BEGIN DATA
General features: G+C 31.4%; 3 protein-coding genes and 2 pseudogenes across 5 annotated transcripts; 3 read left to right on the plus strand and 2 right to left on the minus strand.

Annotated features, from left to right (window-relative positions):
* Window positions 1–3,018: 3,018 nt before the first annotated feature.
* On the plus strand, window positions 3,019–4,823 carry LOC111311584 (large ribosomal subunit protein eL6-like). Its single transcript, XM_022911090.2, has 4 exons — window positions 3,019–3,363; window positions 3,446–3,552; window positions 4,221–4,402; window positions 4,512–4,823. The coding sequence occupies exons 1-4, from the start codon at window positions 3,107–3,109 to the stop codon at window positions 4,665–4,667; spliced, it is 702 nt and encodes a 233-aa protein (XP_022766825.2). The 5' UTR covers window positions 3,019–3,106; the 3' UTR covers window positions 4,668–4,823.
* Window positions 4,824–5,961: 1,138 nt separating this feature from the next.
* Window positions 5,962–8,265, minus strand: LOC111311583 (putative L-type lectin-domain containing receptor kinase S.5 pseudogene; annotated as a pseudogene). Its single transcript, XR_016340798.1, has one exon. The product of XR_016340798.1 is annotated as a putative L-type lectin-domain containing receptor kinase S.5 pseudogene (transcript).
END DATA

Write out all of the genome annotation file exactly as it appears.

General features: G+C 31.4%; 3 protein-coding genes and 2 pseudogenes across 5 annotated transcripts; 3 read left to right on the plus strand and 2 right to left on the minus strand.

Annotated features, from left to right (window-relative positions):
* Window positions 1–3,018: 3,018 nt before the first annotated feature.
* On the plus strand, window positions 3,019–4,823 carry LOC111311584 (large ribosomal subunit protein eL6-like). Its single transcript, XM_022911090.2, has 4 exons — window positions 3,019–3,363; window positions 3,446–3,552; window positions 4,221–4,402; window positions 4,512–4,823. The coding sequence occupies exons 1-4, from the start codon at window positions 3,107–3,109 to the stop codon at window positions 4,665–4,667; spliced, it is 702 nt and encodes a 233-aa protein (XP_022766825.2). The 5' UTR covers window positions 3,019–3,106; the 3' UTR covers window positions 4,668–4,823.
* Window positions 4,824–5,961: 1,138 nt separating this feature from the next.
* Window positions 5,962–8,265, minus strand: LOC111311583 (putative L-type lectin-domain containing receptor kinase S.5 pseudogene; annotated as a pseudogene). Its single transcript, XR_016340798.1, has one exon. The product of XR_016340798.1 is annotated as a putative L-type lectin-domain containing receptor kinase S.5 pseudogene (transcript).